Moment Of Clarity

Fame, Pressure and Suicide

We understand.  Sometimes, problems with romantic relationships,  friendships, career or family life get you down. And we want to help. That’s why JET is working with therapist, Jinnie Cristerna, who will take your questions and offer some sage, sanity-restoring advice and insight every Tuesday.

Jinnie Cristerna, LCSW, CHt.

Jinnie Cristerna, LCSW, CHt.

There is a fine line between maintaining one’s mental health and receiving treatment for one’s mental illness.  After MasterChef runner-up Josh Marks recently committed suicide, many wondered if the pressure of being in the spotlight is worth losing your life and how early should one begin seeking professional help.

While there are many more questions than answers, it is agreed that Josh had an amazing gift and his life ended too soon. There seemed to be a number of factors that led to his untimely death, two of which may have been fame and pressure. Based on reports from CNN, it sounds as if the pressure to perform coupled with the perception that fame equaled financial gain led to a ‘mental break.’

Unfortunately, conversations regarding societal pressure and suicide do not occur often enough within our culture even though it is a very real threat for high profile individuals and their families. I applaud Josh’s family for taking up the charge to address the issue of mental health and access in the wake of his untimely death.


For those of you who may be wondering what a mental break is, it’s when someone has reached their emotional or mental limit. As a result, they get overwhelmed and crack under pressure; often doing and saying (or not doing and saying) things that are out of character.

If there is a history of mental illness or dysthymia (depression lasting more than two years) they are at greater risk for breaking under pressure. When there is a history of mental illness or emotional fragility, it is important for an individual to be in counseling; even when they are not experiencing symptoms. In cases such as these, I suggest being effectively engaged with a therapist before signing onto high profile roles such as reality shows, professional sports, leadership, politics, and entertainment.


While many of us aspire to achieve goals that we, or others, have set for us it is important to remember that in order for us to enjoy our success we must be emotionally and mentally prepared.  The following are some tips to help strengthen your emotional resiliency and mental health:

1) Surround yourself with honest and loving family and friends. Negativity can eat you up  from the inside out and exact a heavy toll on your emotional and mental well-being. Anyone who is negative should be kept at a distance. Negativity should not be confused with constructive feedback and honesty. It is important to learn the difference between the two.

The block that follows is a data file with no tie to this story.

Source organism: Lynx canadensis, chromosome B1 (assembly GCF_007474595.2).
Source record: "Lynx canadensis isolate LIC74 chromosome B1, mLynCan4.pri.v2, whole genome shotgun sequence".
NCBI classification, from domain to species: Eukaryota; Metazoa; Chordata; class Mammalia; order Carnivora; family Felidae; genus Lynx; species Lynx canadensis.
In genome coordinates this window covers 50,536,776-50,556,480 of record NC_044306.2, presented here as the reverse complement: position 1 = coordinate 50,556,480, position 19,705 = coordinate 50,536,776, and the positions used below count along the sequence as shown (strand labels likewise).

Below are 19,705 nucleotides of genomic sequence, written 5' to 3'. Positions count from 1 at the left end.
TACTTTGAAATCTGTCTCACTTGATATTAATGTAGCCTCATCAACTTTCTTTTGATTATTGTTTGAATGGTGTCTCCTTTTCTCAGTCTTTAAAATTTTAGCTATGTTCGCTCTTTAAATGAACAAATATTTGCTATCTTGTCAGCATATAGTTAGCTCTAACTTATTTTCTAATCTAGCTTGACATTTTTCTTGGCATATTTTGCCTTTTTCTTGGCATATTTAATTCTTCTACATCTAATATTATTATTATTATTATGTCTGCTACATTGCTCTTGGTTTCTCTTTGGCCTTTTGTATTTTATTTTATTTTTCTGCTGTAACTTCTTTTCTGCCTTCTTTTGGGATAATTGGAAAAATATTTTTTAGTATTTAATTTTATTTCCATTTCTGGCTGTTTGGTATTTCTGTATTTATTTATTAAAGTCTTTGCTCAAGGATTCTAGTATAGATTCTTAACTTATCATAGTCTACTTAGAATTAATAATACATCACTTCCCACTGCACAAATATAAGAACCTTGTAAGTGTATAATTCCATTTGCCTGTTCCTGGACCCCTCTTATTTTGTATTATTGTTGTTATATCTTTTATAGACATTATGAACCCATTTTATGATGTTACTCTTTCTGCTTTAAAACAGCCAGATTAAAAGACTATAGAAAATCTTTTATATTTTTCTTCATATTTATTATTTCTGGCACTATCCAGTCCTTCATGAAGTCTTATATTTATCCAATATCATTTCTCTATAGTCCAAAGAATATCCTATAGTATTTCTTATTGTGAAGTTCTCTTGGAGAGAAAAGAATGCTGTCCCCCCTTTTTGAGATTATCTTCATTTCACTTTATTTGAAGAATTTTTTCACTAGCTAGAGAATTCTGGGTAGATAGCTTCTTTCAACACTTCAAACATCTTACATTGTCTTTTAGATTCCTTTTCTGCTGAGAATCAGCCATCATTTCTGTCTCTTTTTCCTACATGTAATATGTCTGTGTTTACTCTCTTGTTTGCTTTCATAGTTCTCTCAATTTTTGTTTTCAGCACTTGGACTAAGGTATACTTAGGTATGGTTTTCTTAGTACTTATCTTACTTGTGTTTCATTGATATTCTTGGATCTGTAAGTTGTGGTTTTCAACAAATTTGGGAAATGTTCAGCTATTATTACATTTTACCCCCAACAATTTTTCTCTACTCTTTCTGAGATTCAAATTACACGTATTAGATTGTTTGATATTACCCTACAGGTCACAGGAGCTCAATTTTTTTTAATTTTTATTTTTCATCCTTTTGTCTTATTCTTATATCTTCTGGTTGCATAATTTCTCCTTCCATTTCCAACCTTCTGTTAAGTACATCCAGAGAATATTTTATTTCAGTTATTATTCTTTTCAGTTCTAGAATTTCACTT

2) Select a therapist with whom you feel comfortable and see them regularly. Some of the most powerful and successful people have a therapist or confidant with whom they check in to ensure they are maintaining a healthy level of engagement and function. When things are going well, they may check in as little as once or twice a year or as much as three to four times per week if things become hectic.

If you are unable to use insurance, ask if they would be willing to adjust your fee (sliding scale) to accommodate your income. The key here is to be committed to your treatment and attend your sessions.

3) Spend time alone. Meditation is an amazing and powerful tool that everyone can use to calm their mind and connect with who they really are. If you have not tried it, I have created a free 10-minute meditation for professionals that you can download.

4) Keep your intimate circle small. Everyone who smiles in your face is not your friend. While you may have a large number of people who like you and vice verse, maintaining close relationships with all of them can be draining.  Keep your circle to 10 good friends and family members. You’ll find that you enjoy their company more and feel more fulfilled.

5) This is your life, you can choose how to live it. People may have good intentions for you and your future; however, it is important that you make sure you are happy and that whatever you are doing is something that you want to do and enjoy.

Suicide is a very real issue for millions of people across the country – rich and poor alike. Please take your mental health seriously. Mental Health America is a good resource if you are looking to access services and learn how to live mentally healthier lives.

Pleasant journeys.


Do you have a question for Jinnie? Email us at We’ll be sure to keep it anonymous and confidential. You can also learn more about our “Moment of Clarity” JET therapist via:

Her site at International High Achievers.

Twitter: @intlachievers

Facebook: Like Jinnie’s Page!

You can also subscribe to her High Achievers email list here!